In this conventional recording apparatus, however, the load on the stepping motor is increased when the paperfeeding roller is driven by the cam 8, and the torque characteristic of the motor at that range should be large. This results in a complicated control. Moreover, when the paper-feeding roller is driven by the cam 8, especially if the gear 10 is provided with a ratchet, violent vibration and noise can occur. Further, since the number of components in this arrangement is large, there are reliability problems. Thus, this conventional apparatus has many problems to be solved.
Another approach is disclosed by Japanese Patent Provisional Publication No. 59-145175 (1984). The rotation of a motor is converted into movement of a carriage by means of a lead screw or the like. When the carriage is located outside the printing range, the rotation of a cam member is transmitted to a paper-feeding roller via a clutch provided at an end portion of the cam member. However, this approach also requires a complicated configuration, and has the same problems as those described above.
This second conventional approach will be explained in more detail with reference to FIGS. 3 and 4.
FIG. 3 shows a driving motor 21, such as a pulse motor or the like, connected to a carriage-driving shaft 25 via gears 22, 23 and 24. The carriage-driving shaft 25 is rotatable in both forward and reverse directions in accordance with the rotation of the motor. A carriage 27 is slidably supported along the carriage-driving shaft 25. A printing head 26 is fixed to the carriage 27, and a worm gear 28 is attached to the carriage 27. The worm gear 28 is secured to and rotated by the carriage-driving shaft 25.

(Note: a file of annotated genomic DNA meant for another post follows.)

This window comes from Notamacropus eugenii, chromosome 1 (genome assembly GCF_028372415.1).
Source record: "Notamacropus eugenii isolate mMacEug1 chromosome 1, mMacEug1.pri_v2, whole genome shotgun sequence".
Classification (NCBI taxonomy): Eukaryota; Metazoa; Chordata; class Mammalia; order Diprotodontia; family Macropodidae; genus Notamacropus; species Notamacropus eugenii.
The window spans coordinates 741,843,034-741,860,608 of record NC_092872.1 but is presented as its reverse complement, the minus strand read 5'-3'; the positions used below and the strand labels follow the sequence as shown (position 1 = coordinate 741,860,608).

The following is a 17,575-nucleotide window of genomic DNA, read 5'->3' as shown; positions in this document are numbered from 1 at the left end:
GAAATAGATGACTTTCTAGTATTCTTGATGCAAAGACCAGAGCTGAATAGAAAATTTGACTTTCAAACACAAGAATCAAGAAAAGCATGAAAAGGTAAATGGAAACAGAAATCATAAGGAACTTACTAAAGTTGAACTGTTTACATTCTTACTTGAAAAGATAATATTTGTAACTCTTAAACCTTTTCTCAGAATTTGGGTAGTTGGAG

Consequently, when the carriage-driving shaft 25 is rotated counterclockwise (viewing FIG. 3 from the right), the worm gear 28 is also rotated counterclockwise. By the meshing between the worm gear 28 and a rack gear 31, the carriage 27 and, accordingly, the printing head 26, are moved in to the right, that is, in the printing direction, along the carriage-driving shaft 25. At the same time printing is performed by the printing head 26.
Further, the above-described carriage-driving shaft 25 is connected to a paper-feeding driving shaft 35 via gears 32, 33 and 34, so that the paper-feeding driving shaft 35 is also rotated counterclockwise with the shaft. Counterclockwise rotation of the paper-feeding driving shaft 35 also rotates a boss 36, and a friction plate 41, counterclockwise. Hence, a projection 30 is moved counterclockwise, and with that movement a lever 29 is rotated clockwise, and a claw on the lever 39 is disconnected from a clutch cam 38. In this case, when the boss is rotated counterclockwise (viewing FIG. 4 from the right), such rotation is not transmitted to a cam gear 39, or to a paper-feeding roller 40, since this rotation is in a direction that loosens a spring 37 from around the boss 36.